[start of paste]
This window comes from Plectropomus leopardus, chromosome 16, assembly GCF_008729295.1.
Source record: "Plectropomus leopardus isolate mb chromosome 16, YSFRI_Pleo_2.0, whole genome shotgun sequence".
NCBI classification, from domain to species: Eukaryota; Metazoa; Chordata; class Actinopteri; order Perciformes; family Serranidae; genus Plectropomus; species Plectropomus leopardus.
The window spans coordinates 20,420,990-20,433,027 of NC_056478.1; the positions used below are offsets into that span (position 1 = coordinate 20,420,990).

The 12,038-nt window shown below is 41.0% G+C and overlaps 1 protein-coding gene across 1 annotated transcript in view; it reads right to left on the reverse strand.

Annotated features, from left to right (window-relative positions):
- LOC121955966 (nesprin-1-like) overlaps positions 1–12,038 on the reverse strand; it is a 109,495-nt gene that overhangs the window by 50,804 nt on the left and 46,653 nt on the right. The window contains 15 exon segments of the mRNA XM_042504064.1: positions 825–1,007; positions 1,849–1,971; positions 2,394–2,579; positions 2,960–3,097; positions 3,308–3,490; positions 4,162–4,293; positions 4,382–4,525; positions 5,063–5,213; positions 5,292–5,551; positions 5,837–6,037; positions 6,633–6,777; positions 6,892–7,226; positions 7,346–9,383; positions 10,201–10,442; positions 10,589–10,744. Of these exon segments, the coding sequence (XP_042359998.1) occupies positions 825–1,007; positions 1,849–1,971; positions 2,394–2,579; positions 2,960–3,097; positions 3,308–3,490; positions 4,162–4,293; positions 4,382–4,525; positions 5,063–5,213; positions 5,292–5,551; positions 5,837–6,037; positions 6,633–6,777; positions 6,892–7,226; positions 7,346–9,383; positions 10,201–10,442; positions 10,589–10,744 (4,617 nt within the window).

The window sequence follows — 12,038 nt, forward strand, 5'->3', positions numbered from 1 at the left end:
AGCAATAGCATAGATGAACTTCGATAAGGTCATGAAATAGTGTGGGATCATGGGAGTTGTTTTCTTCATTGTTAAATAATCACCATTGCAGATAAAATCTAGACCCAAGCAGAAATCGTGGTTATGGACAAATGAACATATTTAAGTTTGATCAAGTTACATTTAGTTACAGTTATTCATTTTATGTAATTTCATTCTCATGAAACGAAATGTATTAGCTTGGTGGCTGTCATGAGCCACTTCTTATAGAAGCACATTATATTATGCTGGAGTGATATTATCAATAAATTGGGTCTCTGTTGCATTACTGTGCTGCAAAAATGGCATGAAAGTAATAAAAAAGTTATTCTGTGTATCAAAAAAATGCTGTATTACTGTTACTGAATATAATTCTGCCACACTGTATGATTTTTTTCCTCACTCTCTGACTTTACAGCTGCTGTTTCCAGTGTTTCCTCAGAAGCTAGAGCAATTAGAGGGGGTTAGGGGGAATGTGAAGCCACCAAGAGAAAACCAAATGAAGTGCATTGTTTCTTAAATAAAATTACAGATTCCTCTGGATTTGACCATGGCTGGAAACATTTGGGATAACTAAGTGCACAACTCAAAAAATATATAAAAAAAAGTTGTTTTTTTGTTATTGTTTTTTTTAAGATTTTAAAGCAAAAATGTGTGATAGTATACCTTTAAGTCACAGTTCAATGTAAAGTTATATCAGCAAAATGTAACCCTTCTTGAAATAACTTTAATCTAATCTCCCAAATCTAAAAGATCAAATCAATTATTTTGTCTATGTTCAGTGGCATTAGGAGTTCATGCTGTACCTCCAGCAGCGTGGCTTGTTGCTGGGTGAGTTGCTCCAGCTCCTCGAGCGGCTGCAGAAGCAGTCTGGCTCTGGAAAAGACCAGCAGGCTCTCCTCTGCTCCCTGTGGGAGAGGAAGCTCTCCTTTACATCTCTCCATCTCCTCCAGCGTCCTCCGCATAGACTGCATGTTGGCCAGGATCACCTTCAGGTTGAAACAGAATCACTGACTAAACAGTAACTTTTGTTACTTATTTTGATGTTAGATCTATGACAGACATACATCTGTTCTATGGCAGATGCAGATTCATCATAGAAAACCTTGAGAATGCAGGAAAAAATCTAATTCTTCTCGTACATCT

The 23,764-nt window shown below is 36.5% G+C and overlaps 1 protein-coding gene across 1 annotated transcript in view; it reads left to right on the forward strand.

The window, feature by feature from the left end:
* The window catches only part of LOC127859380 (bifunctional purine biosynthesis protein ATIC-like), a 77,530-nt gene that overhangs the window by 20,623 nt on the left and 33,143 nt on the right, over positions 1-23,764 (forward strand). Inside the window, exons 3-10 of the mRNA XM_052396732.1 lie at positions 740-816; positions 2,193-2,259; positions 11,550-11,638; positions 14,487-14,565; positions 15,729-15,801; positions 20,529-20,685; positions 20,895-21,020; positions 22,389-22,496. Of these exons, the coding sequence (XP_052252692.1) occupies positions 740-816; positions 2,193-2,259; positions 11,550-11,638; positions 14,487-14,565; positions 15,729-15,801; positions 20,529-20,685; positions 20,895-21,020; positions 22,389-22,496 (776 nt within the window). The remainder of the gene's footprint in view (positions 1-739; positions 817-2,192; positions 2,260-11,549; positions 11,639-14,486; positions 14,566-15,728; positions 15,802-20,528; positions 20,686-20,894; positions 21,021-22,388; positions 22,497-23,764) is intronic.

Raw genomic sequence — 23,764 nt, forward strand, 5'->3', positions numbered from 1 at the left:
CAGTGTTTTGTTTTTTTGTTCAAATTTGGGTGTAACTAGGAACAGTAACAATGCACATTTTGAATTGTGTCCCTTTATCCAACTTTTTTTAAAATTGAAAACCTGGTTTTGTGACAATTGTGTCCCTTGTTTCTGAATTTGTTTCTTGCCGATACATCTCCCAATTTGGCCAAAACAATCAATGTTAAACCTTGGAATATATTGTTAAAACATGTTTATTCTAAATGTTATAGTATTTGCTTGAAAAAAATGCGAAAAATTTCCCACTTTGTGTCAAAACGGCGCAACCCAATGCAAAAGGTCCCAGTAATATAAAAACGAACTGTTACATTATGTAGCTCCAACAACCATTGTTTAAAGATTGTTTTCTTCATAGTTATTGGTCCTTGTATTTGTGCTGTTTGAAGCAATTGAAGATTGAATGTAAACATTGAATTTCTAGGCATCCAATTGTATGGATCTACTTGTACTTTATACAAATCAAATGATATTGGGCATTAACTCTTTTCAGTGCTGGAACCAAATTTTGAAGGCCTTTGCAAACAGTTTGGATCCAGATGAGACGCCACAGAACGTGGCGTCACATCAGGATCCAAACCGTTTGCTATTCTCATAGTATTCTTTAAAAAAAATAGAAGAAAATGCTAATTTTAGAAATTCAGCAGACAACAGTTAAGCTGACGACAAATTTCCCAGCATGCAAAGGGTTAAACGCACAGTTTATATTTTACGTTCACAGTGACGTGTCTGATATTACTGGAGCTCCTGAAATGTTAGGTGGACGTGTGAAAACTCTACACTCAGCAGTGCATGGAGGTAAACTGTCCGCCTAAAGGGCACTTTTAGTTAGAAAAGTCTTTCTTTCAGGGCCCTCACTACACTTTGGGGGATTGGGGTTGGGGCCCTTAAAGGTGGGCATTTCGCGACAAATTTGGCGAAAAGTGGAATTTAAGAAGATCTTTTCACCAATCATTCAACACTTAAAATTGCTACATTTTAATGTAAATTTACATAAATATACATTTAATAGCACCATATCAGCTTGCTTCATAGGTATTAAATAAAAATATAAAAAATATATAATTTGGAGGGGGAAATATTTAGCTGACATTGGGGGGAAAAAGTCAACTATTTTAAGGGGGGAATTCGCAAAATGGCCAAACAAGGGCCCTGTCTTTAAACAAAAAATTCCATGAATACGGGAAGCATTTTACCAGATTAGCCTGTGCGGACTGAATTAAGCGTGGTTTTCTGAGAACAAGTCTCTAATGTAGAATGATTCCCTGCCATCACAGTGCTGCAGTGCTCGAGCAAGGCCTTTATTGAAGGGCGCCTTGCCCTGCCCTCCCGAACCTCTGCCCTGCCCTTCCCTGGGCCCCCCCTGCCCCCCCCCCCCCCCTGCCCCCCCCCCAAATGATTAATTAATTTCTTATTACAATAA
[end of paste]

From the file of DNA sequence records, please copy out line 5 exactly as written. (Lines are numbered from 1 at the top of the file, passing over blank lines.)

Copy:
The 12,038-nt window shown below is 41.0% G+C and overlaps 1 protein-coding gene across 1 annotated transcript in view; it reads right to left on the reverse strand.